See Greek 5087 (tithemi) A place to click on the root word.

A City with Foundations

One of the amazing passages that comes up in a search for 2310 <themelios> is Revelation 21:14, “And the wall of the city had twelve foundations, and in them the names of the twelve apostles of the Lamb.”

This is the new Jerusalem – the city that God has promised for the future!

Seek a Country

When we do a search for the word “seek” in the phrase,“they seek a country”, we find the same word is used again in Hebrews 13:14, “For here have we no continuing city, but we seek one to come.”

Just like them – we are looking for this heavenly city! 

Waiting for Us!

The writer of Hebrews 11 concludes the chapter with this amazing statement about all the faithful believers recorded in Scripture:

“And all these, though commended through their faith, did not receive what was promised, since God had provided something better for us, that apart from us they should not be made perfect.”

More Questions

So, all this begs the question, When and where will everyone receive the promises? Remember Jesus is the primary offspring inheriting the promises. And if we are baptized into Christ – we will inherit them as well (Galatians 3). Where is this “heavenly” city that we are all seeking? Will it be in heaven, since it is termed a “heavenly” city? Or is the Promised land, where Abraham, Isaac and Jacob lived in as strangers – the land of “Israel” today – going to be made a “heavenly” city? Could it be that this city is termed “heavenly” because it will no longer be ruled and fought over by earthly humans?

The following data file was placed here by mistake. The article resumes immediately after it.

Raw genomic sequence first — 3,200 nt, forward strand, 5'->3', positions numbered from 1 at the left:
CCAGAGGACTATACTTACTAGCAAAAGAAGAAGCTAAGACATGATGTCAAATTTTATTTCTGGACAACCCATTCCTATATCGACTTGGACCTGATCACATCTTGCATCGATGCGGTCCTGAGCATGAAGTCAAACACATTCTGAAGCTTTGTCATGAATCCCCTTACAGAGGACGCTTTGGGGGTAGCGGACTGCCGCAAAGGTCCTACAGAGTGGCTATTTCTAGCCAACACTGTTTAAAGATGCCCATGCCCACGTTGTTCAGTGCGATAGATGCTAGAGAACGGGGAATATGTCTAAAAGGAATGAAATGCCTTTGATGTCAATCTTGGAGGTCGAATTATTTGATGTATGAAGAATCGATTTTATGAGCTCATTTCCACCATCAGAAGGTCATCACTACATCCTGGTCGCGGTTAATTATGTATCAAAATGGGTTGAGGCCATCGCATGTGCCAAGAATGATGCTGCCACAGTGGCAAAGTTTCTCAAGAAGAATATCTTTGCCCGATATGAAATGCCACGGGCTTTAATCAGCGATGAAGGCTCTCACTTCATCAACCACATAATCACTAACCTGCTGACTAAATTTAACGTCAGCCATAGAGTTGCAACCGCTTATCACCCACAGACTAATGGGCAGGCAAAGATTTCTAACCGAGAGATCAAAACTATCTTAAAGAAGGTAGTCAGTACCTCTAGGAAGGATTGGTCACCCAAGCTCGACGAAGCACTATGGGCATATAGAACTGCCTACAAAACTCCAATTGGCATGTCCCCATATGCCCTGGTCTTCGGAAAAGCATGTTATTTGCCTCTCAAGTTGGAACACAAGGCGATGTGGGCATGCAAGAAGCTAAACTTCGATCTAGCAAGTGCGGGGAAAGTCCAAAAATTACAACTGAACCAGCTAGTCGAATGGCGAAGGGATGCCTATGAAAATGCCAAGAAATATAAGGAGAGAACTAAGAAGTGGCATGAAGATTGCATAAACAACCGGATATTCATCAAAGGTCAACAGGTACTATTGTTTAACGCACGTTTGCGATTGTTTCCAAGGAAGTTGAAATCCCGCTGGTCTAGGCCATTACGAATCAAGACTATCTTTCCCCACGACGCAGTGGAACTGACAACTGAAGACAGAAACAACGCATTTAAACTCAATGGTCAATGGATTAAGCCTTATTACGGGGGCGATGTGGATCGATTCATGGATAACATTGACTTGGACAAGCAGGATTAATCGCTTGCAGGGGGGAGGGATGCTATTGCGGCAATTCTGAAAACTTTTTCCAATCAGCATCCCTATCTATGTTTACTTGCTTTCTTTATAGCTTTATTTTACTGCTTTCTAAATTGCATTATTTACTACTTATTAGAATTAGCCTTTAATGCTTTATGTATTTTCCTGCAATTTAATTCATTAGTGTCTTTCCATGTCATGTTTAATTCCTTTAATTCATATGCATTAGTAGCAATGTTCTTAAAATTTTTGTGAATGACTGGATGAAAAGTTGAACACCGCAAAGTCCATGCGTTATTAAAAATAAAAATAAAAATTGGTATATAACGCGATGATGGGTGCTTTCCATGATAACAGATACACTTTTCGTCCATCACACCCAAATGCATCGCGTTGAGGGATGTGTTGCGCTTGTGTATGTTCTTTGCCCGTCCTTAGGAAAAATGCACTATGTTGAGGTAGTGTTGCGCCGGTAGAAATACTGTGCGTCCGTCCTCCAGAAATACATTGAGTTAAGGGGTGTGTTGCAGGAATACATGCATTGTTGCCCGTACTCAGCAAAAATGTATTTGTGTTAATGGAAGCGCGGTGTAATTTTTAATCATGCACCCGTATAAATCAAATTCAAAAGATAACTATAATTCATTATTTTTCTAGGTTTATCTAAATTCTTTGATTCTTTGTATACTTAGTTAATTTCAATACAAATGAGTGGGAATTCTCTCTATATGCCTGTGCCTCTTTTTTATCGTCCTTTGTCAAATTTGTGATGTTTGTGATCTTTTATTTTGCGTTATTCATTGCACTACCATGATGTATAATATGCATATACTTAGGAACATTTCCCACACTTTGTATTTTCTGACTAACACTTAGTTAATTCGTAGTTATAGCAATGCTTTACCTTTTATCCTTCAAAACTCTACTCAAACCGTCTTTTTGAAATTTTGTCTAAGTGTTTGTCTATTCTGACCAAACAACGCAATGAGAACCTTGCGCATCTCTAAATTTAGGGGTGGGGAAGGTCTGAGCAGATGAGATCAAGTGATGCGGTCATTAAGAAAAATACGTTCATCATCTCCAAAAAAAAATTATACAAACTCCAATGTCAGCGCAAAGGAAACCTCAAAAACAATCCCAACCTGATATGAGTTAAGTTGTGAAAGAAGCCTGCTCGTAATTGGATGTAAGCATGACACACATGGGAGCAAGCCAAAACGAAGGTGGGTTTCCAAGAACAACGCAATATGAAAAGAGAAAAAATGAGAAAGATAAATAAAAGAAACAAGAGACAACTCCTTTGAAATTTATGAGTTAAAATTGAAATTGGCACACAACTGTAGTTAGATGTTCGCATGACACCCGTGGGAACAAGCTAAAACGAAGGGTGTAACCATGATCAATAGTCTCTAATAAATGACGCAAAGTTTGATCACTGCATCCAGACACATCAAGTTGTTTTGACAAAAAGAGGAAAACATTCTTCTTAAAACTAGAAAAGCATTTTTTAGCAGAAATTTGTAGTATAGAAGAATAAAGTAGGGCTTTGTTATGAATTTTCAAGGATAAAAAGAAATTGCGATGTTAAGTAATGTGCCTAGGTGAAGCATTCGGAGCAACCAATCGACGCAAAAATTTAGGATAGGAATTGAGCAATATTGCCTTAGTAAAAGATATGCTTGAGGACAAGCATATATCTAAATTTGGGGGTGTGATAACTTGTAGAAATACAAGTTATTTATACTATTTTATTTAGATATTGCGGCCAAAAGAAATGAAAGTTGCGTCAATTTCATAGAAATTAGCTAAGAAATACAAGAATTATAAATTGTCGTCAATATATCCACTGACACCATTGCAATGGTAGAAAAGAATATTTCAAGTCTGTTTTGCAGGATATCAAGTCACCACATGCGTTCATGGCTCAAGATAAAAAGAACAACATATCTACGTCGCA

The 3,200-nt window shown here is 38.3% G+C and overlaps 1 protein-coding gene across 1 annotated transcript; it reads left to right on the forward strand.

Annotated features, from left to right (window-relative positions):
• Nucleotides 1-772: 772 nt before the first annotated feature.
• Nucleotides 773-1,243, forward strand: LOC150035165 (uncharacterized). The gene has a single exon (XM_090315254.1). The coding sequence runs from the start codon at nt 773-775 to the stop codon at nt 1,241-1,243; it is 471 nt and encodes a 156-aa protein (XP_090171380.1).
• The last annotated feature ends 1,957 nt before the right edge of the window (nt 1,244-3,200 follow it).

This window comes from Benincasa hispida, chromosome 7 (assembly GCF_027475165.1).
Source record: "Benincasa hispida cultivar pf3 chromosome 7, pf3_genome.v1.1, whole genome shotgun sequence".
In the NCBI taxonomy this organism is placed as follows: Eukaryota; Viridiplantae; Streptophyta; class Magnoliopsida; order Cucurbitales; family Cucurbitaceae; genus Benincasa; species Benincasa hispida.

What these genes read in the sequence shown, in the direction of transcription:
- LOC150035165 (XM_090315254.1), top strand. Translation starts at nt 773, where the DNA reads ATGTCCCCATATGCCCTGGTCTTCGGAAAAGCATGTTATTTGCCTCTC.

In our next blog we will consider other passages that refer to the “Kingdom of God” and the time of peace and happiness promised when Jesus reigns as King. We need to determine whether God’s paradise will be in heaven, or on earth. This is a really exciting study, as it frames our hope for the future and gives us a beautiful vision. If you just can’t wait for the answers, print out the Discovery Lesson and see for yourself!

In searching for the true, original Christian hope, we discover that the Apostle Paul tells us that the Gospel was preached to a faithful man in the book of Genesis! 

“And the Scripture, foreseeing that God would justify the Gentiles by faith, preached the gospel beforehand to Abraham, saying, “In you shall all the nations be blessed.” Galatians 3:8 (ESV)

Faithful Believers will Inherit the Promises

If we read on to the end of Galatians chapter 3, we discover that all faithful baptized believers become inheritors of the promises given to Abraham. We can inherit these promises! Really?

“For as many of you as were baptized into Christ have put on Christ. There is neither Jew nor Greek, there is neither slave nor free, there is no male and female, for you are all one in Christ Jesus. And if you are Christ’s, then you are Abraham’s offspring, heirs according to promise.” Galatians 3:27-29

Jesus Christ is the Primary Heir

This same chapter in Galatians also tells us that Jesus Christ is the most important seed of Abraham – the primary heir!